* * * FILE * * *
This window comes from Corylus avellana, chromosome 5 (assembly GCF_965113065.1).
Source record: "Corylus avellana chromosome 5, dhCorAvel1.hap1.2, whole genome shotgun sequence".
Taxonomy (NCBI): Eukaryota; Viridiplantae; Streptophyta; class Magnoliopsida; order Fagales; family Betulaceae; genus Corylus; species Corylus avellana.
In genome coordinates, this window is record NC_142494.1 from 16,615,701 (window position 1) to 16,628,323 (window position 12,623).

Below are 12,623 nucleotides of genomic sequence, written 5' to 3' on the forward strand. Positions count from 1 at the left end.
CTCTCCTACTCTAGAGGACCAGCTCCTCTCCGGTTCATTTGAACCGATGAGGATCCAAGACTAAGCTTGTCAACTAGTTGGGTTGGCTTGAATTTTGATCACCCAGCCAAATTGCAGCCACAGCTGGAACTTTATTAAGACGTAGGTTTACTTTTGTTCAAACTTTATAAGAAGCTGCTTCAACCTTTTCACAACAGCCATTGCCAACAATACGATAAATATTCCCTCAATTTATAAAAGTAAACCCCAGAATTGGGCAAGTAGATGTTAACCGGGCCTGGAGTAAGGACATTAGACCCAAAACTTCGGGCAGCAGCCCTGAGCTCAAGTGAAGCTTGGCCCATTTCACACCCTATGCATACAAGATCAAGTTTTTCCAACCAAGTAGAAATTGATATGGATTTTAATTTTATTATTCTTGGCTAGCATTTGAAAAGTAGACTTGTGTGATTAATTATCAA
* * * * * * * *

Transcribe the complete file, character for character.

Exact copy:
This window comes from Corylus avellana, chromosome 5 (assembly GCF_965113065.1).
Source record: "Corylus avellana chromosome 5, dhCorAvel1.hap1.2, whole genome shotgun sequence".
Taxonomy (NCBI): Eukaryota; Viridiplantae; Streptophyta; class Magnoliopsida; order Fagales; family Betulaceae; genus Corylus; species Corylus avellana.
In genome coordinates, this window is record NC_142494.1 from 16,615,701 (window position 1) to 16,628,323 (window position 12,623).

Below are 12,623 nucleotides of genomic sequence, written 5' to 3' on the forward strand. Positions count from 1 at the left end.
CTCTCCTACTCTAGAGGACCAGCTCCTCTCCGGTTCATTTGAACCGATGAGGATCCAAGACTAAGCTTGTCAACTAGTTGGGTTGGCTTGAATTTTGATCACCCAGCCAAATTGCAGCCACAGCTGGAACTTTATTAAGACGTAGGTTTACTTTTGTTCAAACTTTATAAGAAGCTGCTTCAACCTTTTCACAACAGCCATTGCCAACAATACGATAAATATTCCCTCAATTTATAAAAGTAAACCCCAGAATTGGGCAAGTAGATGTTAACCGGGCCTGGAGTAAGGACATTAGACCCAAAACTTCGGGCAGCAGCCCTGAGCTCAAGTGAAGCTTGGCCCATTTCACACCCTATGCATACAAGATCAAGTTTTTCCAACCAAGTAGAAATTGATATGGATTTTAATTTTATTATTCTTGGCTAGCATTTGAAAAGTAGACTTGTGTGATTAATTATCAA